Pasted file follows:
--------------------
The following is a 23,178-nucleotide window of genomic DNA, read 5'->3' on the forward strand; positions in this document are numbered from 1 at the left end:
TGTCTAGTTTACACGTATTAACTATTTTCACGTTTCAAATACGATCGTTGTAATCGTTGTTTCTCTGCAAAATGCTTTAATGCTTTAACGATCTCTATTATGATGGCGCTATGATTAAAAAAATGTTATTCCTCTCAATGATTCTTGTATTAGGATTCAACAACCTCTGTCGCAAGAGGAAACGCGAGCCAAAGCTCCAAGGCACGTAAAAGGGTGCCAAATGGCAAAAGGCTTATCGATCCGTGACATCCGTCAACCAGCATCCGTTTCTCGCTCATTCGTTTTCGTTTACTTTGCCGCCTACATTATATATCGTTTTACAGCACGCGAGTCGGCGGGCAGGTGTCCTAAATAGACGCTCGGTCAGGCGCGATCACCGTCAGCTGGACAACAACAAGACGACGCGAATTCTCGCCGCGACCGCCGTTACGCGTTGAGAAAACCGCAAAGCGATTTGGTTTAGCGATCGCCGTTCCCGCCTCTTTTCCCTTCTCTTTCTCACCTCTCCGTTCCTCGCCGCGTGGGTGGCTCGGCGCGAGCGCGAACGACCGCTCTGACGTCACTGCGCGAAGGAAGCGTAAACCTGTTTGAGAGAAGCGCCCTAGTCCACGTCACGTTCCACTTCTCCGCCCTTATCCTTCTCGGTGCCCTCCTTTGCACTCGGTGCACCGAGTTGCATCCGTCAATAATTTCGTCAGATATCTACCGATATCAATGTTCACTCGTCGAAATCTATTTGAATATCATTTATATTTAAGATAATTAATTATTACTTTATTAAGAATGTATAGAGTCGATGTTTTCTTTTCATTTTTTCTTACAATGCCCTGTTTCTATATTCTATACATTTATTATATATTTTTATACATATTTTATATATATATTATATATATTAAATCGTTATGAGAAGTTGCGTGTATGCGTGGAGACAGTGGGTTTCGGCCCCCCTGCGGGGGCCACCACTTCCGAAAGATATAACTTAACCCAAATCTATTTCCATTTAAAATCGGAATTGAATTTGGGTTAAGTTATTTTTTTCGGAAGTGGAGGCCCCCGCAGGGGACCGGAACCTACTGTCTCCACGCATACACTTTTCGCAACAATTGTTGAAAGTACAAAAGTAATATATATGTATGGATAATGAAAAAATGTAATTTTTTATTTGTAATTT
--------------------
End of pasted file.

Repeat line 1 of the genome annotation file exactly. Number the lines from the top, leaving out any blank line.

The following is a 23,178-nucleotide window of genomic DNA, read 5'->3' on the forward strand; positions in this document are numbered from 1 at the left end: